She’s not just saying it because she’s your mom. Parents, bless their innocent souls, love to romanticize their kids’ personal feats, be they academic, athletic, or aesthetic. Face it, your kids are better-looking, faster, smarter, and overall better than anyone else’s kids — not always a healthy outlook, especially as childhood obesity continues to soar.

Not to be a buzzkill, but keeping your kids healthy is everyone’s problem. In the United States alone, children are twice as obese as they were 30 years ago and adolescents are more than four times as obese. Nearly one in five children was overweight in 2012, charting a dangerous path for future adults to burden the nation’s health care system. But if the current research is anything to go by, many parents are blind to this fact, seeing their own children as immune from obesity’s health risks through the sheer power of ignorance and love.

"Parents have a hard time changing their child's dietary and physical activity behaviors," said Dr. Kyung Rhee, lead author of a recent study into parent-child obesity dynamics. An assistant adjunct professor at the University of California, San Diego School of Medicine, Rhee is interested in learning how kids come to become obese and why they stay that way. Part of the answer, she and her colleagues are finding, involves how their parents see their children’s weight.

The researchers’ latest study is based on a survey of 202 parents whose children were enrolled in an obesity clinic at the Hasbro Children's Hospital in Providence, R.I. The survey asked parents about their willingness to take concrete steps toward improving their children’s health, including listening to pediatricians’ advice to get at least one hour of activity each day and to eat healthy.  The children ranged in age from 5 to 20 years old, with an average age of 13.8 years. More than two-thirds were female, and almost all (94 percent) were classified as clinically obese.

Parents’ willingness was lukewarm. Even though most of the children had been referred to the obesity clinic by their doctor, 31.4 percent of the parents reported seeing their children’s health as excellent or very good, and 28 percent saw no problems with their kids’ health whatsoever. Just over 41 percent of parents reported they were increasing their child's involvement in active play, sports, dancing, or even walking.

This isn’t the first time parents have been found to overestimate their children’s health. Earlier this year, researchers from the University of Nebraska, Lincoln, found more than half of parents studied couldn’t recognize a problem with their kids’ weight. The tipping point, the team found, came around age 5, when parents stopped seeing ordinary fat tissue as temporary “baby fat.”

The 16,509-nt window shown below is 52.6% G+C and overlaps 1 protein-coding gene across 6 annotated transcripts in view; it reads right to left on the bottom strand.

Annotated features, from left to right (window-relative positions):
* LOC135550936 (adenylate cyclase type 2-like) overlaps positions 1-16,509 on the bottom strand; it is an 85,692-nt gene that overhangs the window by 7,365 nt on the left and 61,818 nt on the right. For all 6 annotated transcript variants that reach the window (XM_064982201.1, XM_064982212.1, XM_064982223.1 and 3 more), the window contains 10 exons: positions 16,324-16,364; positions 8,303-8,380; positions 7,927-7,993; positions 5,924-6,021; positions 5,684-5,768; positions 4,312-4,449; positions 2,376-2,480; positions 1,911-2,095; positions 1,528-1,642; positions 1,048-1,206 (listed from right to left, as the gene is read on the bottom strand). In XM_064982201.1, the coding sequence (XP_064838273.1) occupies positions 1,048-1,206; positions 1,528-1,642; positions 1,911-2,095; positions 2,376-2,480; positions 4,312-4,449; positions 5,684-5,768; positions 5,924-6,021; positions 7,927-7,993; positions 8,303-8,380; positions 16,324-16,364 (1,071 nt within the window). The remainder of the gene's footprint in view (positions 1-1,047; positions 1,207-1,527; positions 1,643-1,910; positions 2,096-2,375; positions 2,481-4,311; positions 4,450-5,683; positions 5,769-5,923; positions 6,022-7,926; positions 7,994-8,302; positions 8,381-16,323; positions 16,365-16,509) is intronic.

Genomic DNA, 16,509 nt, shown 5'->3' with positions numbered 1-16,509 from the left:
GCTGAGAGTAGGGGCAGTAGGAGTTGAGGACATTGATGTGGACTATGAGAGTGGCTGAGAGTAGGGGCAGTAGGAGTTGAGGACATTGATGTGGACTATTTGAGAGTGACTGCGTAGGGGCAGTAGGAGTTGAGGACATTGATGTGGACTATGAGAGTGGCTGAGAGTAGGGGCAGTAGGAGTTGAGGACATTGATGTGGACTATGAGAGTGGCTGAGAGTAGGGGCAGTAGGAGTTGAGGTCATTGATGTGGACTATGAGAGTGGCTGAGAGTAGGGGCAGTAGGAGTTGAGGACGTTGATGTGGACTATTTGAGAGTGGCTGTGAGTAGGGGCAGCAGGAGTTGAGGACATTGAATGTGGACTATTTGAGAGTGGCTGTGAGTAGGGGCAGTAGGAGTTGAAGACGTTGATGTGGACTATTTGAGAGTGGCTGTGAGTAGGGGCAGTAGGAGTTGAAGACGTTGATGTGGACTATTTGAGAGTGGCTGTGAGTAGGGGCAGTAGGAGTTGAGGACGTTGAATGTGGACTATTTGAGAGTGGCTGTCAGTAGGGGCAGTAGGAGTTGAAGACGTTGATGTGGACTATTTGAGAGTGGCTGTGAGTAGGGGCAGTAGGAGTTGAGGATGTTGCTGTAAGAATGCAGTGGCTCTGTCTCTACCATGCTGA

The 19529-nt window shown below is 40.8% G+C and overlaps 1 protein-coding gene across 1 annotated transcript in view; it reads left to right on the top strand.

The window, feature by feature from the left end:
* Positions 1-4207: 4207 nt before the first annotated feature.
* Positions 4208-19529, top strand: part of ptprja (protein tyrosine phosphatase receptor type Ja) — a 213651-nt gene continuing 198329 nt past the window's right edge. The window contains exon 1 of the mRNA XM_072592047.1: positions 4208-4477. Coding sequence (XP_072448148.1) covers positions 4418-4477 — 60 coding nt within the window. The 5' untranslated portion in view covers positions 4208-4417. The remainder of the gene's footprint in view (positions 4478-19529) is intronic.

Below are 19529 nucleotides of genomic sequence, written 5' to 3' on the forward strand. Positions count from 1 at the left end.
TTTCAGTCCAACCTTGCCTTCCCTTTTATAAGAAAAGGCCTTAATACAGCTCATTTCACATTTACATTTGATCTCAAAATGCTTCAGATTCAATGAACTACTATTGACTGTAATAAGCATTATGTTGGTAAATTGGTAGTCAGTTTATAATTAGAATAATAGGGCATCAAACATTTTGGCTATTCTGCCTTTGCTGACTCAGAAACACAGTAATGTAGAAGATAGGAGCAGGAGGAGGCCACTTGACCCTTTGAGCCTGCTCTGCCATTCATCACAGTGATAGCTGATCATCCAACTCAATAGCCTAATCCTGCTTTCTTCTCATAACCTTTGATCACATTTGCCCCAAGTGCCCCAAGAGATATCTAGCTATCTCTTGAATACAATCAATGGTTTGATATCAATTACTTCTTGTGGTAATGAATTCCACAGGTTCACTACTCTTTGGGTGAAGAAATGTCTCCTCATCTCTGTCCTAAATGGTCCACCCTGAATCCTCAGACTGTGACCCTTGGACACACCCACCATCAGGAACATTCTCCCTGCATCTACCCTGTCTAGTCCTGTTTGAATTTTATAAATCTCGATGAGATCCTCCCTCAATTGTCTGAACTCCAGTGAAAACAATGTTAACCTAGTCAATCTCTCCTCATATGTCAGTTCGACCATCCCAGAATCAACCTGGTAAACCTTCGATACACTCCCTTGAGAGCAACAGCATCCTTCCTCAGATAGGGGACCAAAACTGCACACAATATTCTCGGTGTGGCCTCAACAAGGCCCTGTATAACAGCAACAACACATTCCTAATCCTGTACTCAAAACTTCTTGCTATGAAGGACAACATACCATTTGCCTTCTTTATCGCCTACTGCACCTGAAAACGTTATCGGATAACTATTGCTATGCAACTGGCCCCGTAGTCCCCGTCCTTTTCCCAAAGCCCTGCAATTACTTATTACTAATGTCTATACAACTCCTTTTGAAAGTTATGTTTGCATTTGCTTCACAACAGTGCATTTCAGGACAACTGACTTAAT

As you may expect, heavier parents encouraged less exercise and healthy eating compared to parents who maintained a healthy weight and worked out more often. Even parents who merely talked about their own weight with their physician were more likely to be in the "action stage of change" with their child's diet. Race and ethnicity, income, and education levels all had nothing to do with the outcome, the researchers say.

Early intervention may be the most effective way to reduce a child’s risk. Parents who discussed healthy lifestyle choices with their kids before the kids turned 14 left a stronger impression than other parents, who resolved themselves to have a chat later in the kids’ lives. Physical activity (PA), in particular, stood out as lacking among the study’s participants. While parents were more comfortable talking about eating right, getting up from a screen often failed to enter the conversation.

“Training health care providers to address PA readiness and be aware of factors influencing dietary and PA readiness may result in more effective conversations with parents and improve behavior change efforts for pediatric weight loss,” the researchers concluded.

Source: Rhee K, McEachern R, Jelalian E. Parent Readiness to Change Differs for Overweight Child Dietary and Physical Activity Behaviors. Journal of the Academy of Nutrition and Dietetics. 2014.